Etymology
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property (n.)

c. 1300, properte, "nature, quality, distinctive character always present in an individual or class," later "possession, land or goods owned, things subject to ownership" (early 14c., but this sense is rare before 17c.), from an Anglo-French modification of Old French proprete, "individuality, peculiarity; property" (12c., Modern French propreté) and directly from Latin proprietatem (nominative proprietas) "ownership, a property, propriety, quality," literally "special character" (a loan-translation of Greek idioma), noun of quality from proprius "one's own, special" (see proper). Compare propriety, which is another form of the same French word.

For "possessions, private property" Middle English sometimes used proper goods. Hot property "sensation, a success" is from 1947 in stories in Billboard magazine.

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intellectual (adj.)
late 14c., "grasped by the understanding" (rather than by the senses), from Old French intellectuel (13c.) and directly from Latin intellectualis "relating to the understanding," from intellectus "discernment, understanding," noun use of past participle of intelligere "to understand, discern" (see intelligence).

Sense of "characterized by a high degree of intellect" is from 1819. Meaning "appealing to or engaging the mental powers" is from 1834. Intellectual property "products of the intellect" is attested from 1845. Adjective formations in the sense "of or pertaining to the intellect" included intellective (early 15c.), intellectile (1670s).
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intellectual (n.)
1590s, "mind, intellect, intellectual powers," from intellectual (adj.). The meaning "an intellectual person" is attested from 1650s but was hardly used in that sense in 19c. and the modern use in this sense seems to be a re-coinage from c. 1906. Related: Intellectuals.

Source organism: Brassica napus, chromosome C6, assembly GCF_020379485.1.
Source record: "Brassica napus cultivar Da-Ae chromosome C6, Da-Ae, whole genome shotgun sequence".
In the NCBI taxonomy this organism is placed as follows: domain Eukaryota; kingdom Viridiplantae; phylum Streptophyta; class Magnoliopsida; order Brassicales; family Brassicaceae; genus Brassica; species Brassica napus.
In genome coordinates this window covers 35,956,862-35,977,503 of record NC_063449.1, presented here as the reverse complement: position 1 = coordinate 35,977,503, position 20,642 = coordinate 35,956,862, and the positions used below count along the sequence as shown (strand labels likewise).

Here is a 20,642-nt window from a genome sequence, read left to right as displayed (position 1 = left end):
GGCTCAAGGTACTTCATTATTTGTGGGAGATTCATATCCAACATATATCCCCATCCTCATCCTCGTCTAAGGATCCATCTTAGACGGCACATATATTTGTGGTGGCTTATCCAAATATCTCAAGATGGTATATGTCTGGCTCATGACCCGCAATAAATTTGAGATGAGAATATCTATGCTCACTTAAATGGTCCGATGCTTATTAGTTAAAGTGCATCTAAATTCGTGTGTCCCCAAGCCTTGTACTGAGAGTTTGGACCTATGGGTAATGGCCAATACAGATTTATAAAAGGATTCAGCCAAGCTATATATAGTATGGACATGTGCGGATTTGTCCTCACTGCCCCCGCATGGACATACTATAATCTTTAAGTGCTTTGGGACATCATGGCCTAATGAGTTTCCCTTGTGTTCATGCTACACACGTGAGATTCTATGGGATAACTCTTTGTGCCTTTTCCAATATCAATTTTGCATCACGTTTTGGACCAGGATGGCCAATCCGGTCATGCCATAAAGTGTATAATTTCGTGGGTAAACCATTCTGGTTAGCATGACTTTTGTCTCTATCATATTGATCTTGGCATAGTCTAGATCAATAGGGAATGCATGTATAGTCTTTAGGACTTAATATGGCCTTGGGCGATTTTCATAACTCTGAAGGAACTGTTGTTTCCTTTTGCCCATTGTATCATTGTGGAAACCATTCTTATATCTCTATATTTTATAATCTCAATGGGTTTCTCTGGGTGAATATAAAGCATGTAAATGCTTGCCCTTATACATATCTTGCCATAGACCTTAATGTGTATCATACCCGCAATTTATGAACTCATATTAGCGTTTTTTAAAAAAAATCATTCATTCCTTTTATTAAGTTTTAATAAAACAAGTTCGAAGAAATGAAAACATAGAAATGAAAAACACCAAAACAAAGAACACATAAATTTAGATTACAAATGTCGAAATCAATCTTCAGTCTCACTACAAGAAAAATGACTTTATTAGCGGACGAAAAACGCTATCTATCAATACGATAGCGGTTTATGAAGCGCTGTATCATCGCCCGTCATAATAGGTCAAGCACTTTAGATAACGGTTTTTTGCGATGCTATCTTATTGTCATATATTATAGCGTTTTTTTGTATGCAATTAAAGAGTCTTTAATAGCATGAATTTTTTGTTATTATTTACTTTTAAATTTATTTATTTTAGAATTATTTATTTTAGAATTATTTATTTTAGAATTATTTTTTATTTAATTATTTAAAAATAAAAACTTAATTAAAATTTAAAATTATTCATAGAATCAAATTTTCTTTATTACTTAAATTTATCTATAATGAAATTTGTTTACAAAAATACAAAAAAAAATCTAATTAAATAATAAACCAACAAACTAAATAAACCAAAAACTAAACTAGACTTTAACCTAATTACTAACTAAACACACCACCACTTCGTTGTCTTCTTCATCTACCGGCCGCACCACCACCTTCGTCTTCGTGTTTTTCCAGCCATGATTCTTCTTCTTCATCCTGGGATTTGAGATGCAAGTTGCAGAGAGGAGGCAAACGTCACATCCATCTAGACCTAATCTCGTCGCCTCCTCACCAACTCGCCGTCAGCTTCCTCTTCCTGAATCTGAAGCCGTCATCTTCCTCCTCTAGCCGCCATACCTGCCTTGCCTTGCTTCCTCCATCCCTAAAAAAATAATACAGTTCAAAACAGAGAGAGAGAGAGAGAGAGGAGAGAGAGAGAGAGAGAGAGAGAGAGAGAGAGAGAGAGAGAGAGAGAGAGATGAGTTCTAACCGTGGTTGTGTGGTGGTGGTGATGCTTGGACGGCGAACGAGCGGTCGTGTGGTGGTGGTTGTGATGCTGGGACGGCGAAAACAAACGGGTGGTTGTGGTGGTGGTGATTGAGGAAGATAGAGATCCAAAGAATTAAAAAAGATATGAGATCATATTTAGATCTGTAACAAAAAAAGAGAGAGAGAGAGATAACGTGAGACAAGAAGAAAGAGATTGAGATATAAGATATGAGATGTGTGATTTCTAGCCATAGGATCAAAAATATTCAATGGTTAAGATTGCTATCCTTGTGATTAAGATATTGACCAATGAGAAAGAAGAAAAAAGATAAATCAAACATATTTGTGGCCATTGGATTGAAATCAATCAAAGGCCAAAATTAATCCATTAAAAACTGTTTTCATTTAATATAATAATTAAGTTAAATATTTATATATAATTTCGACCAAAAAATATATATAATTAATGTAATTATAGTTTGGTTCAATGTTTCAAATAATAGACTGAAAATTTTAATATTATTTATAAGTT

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anti-intellectual (adj.)
1821, from anti- + intellectual. As a noun meaning "an anti-intellectual person" from 1913.
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intellectualize (v.)
1819 (Coleridge), "infuse with intellectual quality," from intellectual + -ize. From 1827 as "exercise the mind, reason upon a matter of intellect." Related: Intellectualized; intellectualizing.
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intellectually (adv.)
late 14c., "to or by the understanding," from intellectual + -ly (2).
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muddle (n.)

"intellectual confusion, bewilderment," 1818, from muddle (v.).

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propertied (adj.)

"owning or holding property," 1760, from property (n.).

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proprietary (adj.)

mid-15c., of clerics, "possessing worldly goods in excess of needs," from Medieval Latin proprietarius "owner of property," noun use of Late Latin adjective proprietarius "of a property holder," from Latin proprietas "ownership; a property" (see property). Meaning "held in private ownership, belonging to an owner" is attested from 1580s.

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